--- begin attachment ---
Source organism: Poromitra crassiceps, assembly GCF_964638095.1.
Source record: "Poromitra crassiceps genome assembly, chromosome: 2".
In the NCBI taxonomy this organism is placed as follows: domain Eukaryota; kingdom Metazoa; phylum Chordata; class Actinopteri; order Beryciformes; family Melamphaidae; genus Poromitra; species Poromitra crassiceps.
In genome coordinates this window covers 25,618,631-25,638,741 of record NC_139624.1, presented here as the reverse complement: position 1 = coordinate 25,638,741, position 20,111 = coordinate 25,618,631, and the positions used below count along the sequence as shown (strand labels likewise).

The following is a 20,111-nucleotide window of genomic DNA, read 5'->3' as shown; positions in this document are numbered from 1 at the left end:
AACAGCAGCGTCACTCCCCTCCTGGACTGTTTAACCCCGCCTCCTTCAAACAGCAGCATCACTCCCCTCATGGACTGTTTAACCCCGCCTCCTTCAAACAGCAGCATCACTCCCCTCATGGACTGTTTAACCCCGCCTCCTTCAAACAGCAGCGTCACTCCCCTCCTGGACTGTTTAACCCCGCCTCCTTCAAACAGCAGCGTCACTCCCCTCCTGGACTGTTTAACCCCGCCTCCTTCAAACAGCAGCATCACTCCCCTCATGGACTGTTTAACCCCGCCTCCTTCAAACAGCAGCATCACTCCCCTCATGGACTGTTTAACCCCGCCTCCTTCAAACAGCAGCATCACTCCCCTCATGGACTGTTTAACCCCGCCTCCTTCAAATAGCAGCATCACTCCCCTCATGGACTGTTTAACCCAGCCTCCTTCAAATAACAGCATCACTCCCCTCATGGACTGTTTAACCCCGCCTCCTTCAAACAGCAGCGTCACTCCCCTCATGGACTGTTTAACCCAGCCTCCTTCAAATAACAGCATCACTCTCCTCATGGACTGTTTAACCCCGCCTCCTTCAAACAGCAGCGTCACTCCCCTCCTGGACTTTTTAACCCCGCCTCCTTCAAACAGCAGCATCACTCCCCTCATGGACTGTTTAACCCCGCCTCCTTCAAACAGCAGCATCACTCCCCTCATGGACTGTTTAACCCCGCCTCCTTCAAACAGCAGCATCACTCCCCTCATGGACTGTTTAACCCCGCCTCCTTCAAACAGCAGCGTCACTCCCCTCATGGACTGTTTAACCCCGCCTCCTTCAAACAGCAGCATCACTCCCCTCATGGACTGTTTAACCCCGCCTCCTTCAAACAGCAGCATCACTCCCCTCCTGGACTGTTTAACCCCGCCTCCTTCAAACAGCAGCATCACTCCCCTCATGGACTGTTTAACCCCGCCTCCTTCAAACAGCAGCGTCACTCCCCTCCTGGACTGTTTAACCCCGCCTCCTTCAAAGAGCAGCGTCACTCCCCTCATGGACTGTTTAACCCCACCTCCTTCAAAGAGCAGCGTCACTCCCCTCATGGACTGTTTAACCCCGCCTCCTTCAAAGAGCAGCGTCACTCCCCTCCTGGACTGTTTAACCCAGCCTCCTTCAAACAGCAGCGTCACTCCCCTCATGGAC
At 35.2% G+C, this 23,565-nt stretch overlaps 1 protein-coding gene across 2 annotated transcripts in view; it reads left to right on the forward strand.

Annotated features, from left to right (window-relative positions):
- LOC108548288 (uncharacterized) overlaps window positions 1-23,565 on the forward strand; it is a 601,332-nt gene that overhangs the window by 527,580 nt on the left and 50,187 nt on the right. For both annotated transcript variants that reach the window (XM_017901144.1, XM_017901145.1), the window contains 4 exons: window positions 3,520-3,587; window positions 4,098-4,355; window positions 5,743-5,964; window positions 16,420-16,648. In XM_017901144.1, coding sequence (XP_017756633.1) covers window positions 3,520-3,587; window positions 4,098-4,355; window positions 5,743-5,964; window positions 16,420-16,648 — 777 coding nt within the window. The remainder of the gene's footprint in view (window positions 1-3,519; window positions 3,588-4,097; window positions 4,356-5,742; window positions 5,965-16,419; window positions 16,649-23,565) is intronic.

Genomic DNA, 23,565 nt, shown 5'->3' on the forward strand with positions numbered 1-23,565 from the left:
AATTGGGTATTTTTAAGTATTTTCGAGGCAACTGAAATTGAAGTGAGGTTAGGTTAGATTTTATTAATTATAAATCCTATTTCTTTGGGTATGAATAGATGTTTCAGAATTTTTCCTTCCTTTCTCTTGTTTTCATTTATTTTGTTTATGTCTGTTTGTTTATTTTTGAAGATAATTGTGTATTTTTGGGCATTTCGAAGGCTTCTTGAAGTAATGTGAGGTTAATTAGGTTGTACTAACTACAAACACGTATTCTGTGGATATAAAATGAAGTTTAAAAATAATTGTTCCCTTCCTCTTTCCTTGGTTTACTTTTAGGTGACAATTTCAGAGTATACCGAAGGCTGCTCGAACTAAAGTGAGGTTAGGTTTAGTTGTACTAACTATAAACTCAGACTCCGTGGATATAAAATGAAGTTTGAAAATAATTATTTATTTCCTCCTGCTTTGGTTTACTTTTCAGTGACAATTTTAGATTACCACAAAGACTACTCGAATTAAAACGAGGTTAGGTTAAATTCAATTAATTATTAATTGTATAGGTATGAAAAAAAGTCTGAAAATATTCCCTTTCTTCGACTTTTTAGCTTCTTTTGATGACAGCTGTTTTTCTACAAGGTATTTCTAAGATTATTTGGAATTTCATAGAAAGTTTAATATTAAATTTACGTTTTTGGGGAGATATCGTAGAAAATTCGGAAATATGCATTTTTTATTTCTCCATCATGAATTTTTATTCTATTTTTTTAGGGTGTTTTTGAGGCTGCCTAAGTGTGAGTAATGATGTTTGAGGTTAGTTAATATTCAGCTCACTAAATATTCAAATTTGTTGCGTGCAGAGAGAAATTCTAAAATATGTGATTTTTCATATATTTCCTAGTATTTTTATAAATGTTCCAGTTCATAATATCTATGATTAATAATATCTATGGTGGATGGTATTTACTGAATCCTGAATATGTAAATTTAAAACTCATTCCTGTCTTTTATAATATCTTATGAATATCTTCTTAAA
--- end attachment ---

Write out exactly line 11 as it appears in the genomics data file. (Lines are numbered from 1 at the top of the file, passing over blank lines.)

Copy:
AATTGGGTATTTTTAAGTATTTTCGAGGCAACTGAAATTGAAGTGAGGTTAGGTTAGATTTTATTAATTATAAATCCTATTTCTTTGGGTATGAATAGATGTTTCAGAATTTTTCCTTCCTTTCTCTTGTTTTCATTTATTTTGTTTATGTCTGTTTGTTTATTTTTGAAGATAATTGTGTATTTTTGGGCATTTCGAAGGCTTCTTGAAGTAATGTGAGGTTAATTAGGTTGTACTAACTACAAACACGTATTCTGTGGATATAAAATGAAGTTTAAAAATAATTGTTCCCTTCCTCTTTCCTTGGTTTACTTTTAGGTGACAATTTCAGAGTATACCGAAGGCTGCTCGAACTAAAGTGAGGTTAGGTTTAGTTGTACTAACTATAAACTCAGACTCCGTGGATATAAAATGAAGTTTGAAAATAATTATTTATTTCCTCCTGCTTTGGTTTACTTTTCAGTGACAATTTTAGATTACCACAAAGACTACTCGAATTAAAACGAGGTTAGGTTAAATTCAATTAATTATTAATTGTATAGGTATGAAAAAAAGTCTGAAAATATTCCCTTTCTTCGACTTTTTAGCTTCTTTTGATGACAGCTGTTTTTCTACAAGGTATTTCTAAGATTATTTGGAATTTCATAGAAAGTTTAATATTAAATTTACGTTTTTGGGGAGATATCGTAGAAAATTCGGAAATATGCATTTTTTATTTCTCCATCATGAATTTTTATTCTATTTTTTTAGGGTGTTTTTGAGGCTGCCTAAGTGTGAGTAATGATGTTTGAGGTTAGTTAATATTCAGCTCACTAAATATTCAAATTTGTTGCGTGCAGAGAGAAATTCTAAAATATGTGATTTTTCATATATTTCCTAGTATTTTTATAAATGTTCCAGTTCATAATATCTATGATTAATAATATCTATGGTGGATGGTATTTACTGAATCCTGAATATGTAAATTTAAAACTCATTCCTGTCTTTTATAATATCTTATGAATATCTTCTTAAA